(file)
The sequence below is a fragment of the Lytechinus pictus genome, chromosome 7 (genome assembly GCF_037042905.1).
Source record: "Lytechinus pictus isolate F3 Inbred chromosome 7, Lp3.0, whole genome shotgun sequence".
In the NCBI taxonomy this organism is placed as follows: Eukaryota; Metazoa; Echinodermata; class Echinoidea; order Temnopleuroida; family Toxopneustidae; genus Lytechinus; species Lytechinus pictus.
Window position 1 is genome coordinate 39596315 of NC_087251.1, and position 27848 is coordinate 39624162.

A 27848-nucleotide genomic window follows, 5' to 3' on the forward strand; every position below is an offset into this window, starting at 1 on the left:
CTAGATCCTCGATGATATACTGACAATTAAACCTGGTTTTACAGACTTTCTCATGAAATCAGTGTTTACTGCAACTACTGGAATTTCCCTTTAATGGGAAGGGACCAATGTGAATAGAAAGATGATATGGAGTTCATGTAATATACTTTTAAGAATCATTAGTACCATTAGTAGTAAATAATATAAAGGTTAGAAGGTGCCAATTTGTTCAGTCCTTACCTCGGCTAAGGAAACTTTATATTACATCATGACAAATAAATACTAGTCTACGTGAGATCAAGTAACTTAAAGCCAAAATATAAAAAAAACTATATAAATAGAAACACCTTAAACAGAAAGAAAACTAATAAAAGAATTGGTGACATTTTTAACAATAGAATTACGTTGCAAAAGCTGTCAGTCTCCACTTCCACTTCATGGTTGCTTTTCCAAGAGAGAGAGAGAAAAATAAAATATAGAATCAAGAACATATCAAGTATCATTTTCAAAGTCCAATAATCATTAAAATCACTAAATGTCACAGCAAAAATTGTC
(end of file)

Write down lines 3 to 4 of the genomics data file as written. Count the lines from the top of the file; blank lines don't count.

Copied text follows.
In the NCBI taxonomy this organism is placed as follows: Eukaryota; Metazoa; Echinodermata; class Echinoidea; order Temnopleuroida; family Toxopneustidae; genus Lytechinus; species Lytechinus pictus.
Window position 1 is genome coordinate 39596315 of NC_087251.1, and position 27848 is coordinate 39624162.